In his review on electronic voting security criteria, i.e., confidentiality, integrity, availability, reliability and assurance, [9] concluded that a lot of such criteria are by nature very difficult to satisfy. [4] wrote on the US online voting system and the challenges it faces, [10] clearly pointed out critical security requirements for online voting and [3] discuss e-voting privacy protection. Despite all the success stories recorded on the use of electronic voting systems, it is believed that further studies must be carried out to improve upon them.


Methodologies are comprehensive, multiple-step approaches to systems developments that will guide people’s work and influence the quality of the final product. Most methodologies incorporate several development techniques. The systematic procedure by which a complex or scientific task is accomplished is called techniques. Techniques are particular processes that will follow by, to ensure that the work is well thought-out, complete and comprehensible to others.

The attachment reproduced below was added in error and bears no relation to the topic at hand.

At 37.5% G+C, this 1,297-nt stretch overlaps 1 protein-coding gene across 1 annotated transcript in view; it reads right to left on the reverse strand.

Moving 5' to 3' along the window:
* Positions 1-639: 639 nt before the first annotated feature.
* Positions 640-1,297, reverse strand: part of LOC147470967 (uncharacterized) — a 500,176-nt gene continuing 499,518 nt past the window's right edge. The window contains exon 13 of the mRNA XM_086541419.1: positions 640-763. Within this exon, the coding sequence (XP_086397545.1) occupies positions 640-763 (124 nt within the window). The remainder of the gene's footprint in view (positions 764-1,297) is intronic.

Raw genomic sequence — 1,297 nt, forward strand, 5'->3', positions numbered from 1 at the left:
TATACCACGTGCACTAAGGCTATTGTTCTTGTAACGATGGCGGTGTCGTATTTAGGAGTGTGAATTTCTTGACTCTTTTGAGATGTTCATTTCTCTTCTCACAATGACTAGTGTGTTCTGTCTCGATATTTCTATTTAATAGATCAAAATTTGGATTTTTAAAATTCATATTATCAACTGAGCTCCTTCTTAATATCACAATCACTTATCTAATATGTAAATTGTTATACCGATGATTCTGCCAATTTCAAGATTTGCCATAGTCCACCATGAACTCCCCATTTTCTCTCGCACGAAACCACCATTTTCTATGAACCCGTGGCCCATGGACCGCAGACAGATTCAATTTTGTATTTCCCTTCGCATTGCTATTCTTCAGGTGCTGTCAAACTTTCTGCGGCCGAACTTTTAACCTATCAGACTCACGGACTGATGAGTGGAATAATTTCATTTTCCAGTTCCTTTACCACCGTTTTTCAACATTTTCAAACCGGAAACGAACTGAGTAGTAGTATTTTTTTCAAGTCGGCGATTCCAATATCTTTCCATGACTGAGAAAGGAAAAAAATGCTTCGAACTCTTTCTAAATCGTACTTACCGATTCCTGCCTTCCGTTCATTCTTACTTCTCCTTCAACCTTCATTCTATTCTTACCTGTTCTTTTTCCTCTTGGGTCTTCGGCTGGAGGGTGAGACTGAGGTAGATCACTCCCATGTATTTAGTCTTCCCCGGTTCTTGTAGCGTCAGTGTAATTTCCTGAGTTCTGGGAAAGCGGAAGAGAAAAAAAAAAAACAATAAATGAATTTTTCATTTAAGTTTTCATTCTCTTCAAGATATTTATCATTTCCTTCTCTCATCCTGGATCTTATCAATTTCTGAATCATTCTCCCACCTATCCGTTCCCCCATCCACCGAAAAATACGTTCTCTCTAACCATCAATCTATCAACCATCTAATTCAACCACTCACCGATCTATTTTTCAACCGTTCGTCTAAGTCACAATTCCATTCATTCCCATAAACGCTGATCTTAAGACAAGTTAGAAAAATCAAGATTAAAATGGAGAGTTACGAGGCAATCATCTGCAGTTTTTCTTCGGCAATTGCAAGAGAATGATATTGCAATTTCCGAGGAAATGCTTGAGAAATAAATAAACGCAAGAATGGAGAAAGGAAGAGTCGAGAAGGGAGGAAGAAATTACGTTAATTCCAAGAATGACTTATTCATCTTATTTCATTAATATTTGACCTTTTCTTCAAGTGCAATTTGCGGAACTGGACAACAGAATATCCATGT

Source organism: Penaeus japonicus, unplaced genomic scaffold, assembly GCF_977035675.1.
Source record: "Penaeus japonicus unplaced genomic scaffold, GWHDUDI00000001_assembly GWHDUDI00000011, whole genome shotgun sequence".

The diagram in figure 1 is a sequence diagram which describes the flow of the internal operations of the designed system. The first method to invoke is to launch InitiateVote method and the IsFingerPrintOkay method is called to verify the captured fingerprint.


The interface in figure 2 indicates the display of the political aspirant across different parties. The interface will be displayed for the voters so that he/she can select the candidate of her desire for the selected political position. The voter can only select one candidate in this category. Also, there are six political parties(Champion Party, Straight Party, Bright Party, Good Party, Finest Party and Confidence party).
The interface shown in figure 3 describes what will be seen when the voter selects any candidate, this is the first stage of the multimodal verification of voter’s biometric identity. The interface is used to indicate to the user that authentication process is required as no voter will be allowed to move any step further without first passing this stage.
The next stage after the voter selects the candidate of his/her choice, is the interface in figure 4 which will be prompted so that the fingerprint of authentication of the voters will be taken.
The diagram shown in figure is the interface where the voter’s face will be authenticated against the one taken during the enrollment stage. The voter will be allowed to vote for the selected candidate provided the two authentication stages are valid.

Figures at a glance